This episode breaches the peace treaty with Tetsuya Nomura
Quantum Break has some problems on PC. The Xbox One console exclusive is a part of the first wave of Microsoft published games they hope bridges the gap between their console market and the PC gaming market. It’s a bridge Microsoft has attempted to build before, with poor results, but to put a long awaited game like Remedy’s Quantum Break across shows some good faith. However, consumers are finding out the hard way that Quantum Break isn’t ready.
Players are reporting all sorts of issues. The game can’t run at 60fps on any 60Hz monitors. Trying to engage the 30fps cap does reign in the frames, but the refresh rate is off resulting in jerky gameplay. The 1080p option only renders out to a reconstructed (a technique used on the Xbox One to free up resources) 720p. There is no quit button found in any menu. The game crashes on some machines with Nvidia hardware. And perhaps most damning of all, the game’s use of the Universal Windows Platform, Microsoft’s emphasis for PC gaming, restricts players from trying to fix any of these problems themselves. There are little to no options to modify the game which means consumers simply must wait, and hope, for the developer.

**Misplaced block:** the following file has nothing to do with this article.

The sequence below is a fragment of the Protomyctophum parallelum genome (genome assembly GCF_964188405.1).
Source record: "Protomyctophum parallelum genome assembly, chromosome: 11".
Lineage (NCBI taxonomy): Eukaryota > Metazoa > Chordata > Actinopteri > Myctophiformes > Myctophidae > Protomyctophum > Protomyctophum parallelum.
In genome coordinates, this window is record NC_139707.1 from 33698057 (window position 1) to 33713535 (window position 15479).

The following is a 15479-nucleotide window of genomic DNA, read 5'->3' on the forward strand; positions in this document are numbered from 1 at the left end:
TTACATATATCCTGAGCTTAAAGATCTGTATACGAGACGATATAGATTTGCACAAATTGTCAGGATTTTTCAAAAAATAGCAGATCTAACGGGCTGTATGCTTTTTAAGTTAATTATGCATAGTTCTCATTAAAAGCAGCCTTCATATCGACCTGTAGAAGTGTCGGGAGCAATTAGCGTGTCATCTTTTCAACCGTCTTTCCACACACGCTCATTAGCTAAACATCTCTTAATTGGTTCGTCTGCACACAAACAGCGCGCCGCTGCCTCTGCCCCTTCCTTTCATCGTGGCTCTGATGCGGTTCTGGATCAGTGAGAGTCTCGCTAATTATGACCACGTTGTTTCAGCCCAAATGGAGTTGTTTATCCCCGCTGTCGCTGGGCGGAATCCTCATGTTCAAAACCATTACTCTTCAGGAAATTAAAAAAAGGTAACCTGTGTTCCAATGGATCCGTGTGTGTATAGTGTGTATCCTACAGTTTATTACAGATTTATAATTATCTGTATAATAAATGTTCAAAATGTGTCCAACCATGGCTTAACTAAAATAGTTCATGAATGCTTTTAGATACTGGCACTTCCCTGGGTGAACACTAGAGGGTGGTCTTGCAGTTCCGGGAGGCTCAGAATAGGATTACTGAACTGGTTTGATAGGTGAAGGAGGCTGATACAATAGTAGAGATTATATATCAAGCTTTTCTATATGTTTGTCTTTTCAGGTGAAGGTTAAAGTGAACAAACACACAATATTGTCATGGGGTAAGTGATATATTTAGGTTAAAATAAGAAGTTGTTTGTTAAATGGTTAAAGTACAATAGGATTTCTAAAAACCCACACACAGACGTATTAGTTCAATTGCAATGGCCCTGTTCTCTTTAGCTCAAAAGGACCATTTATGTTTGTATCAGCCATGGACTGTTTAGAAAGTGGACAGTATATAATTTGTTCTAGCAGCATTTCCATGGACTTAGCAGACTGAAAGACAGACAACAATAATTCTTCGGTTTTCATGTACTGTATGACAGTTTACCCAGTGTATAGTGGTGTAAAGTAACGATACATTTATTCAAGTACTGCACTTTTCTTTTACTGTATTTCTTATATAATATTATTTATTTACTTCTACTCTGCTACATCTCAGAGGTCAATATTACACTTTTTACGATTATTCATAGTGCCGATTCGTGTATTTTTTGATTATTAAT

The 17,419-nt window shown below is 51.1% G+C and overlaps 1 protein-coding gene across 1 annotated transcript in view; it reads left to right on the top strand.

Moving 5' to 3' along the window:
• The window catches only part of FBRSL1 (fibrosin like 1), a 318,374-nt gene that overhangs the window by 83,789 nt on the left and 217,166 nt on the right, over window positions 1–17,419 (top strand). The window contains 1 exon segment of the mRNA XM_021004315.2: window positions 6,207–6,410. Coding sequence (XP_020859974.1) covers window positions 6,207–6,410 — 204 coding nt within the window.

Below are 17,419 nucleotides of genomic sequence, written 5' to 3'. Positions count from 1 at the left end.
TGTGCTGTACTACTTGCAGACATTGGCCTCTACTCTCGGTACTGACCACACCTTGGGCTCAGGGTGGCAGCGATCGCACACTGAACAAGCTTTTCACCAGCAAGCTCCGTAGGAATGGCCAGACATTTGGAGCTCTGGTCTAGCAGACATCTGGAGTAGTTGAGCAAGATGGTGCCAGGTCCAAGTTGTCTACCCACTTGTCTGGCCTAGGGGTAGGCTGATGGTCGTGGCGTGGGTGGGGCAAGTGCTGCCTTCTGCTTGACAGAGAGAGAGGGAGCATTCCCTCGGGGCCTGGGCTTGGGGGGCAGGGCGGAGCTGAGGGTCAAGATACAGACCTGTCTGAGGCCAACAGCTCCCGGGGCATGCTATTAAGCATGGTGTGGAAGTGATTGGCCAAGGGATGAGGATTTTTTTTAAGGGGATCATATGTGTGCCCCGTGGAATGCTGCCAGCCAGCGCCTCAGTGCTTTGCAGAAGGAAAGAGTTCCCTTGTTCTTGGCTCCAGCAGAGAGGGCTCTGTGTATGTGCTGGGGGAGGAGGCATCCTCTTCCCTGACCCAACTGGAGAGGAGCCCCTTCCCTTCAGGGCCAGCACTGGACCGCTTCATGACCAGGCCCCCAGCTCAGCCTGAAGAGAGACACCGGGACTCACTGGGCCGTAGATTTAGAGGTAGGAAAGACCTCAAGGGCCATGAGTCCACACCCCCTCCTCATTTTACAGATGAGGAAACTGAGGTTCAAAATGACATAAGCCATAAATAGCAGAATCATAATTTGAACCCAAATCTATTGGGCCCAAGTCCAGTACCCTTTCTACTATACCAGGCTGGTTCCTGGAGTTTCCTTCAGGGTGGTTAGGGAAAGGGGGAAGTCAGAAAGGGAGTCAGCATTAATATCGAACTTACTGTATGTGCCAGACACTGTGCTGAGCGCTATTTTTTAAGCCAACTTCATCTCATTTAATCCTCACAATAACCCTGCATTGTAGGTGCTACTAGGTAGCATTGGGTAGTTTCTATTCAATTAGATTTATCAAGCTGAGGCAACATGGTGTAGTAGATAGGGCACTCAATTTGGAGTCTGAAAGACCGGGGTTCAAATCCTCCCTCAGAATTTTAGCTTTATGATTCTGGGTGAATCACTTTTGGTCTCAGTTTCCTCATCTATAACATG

While I don’t think this will become another Batman: Arkham Knight situation where the developer gives up on improving their product, I do think this is a terrible beginning for what seemed to be a planned and well thought out step forward for Microsoft. The way they spoke about the future of PC gaming and the Xbox One portrayed a level of confidence, without bravado, not seen for a while from Xbox. With the old guard gone and Phil Spencer leading the charge, a more frank, honest, and open-minded Xbox seemed to emerge.
According to Eurogamer the game is clearly developed around the Xbox One, and some of the internal architecture hinders its performance on PC. Maybe Microsoft gave Remedy little time or money to port over to the PC? Maybe Remedy had more problems when the new UWP than originally expected? Maybe, sometimes, video game development just isn’t that easy and stuff happens?
I’ve reached out to both Remedy Entertainment and their publisher Microsoft Studio for a comment and will update this article if I hear anything in return.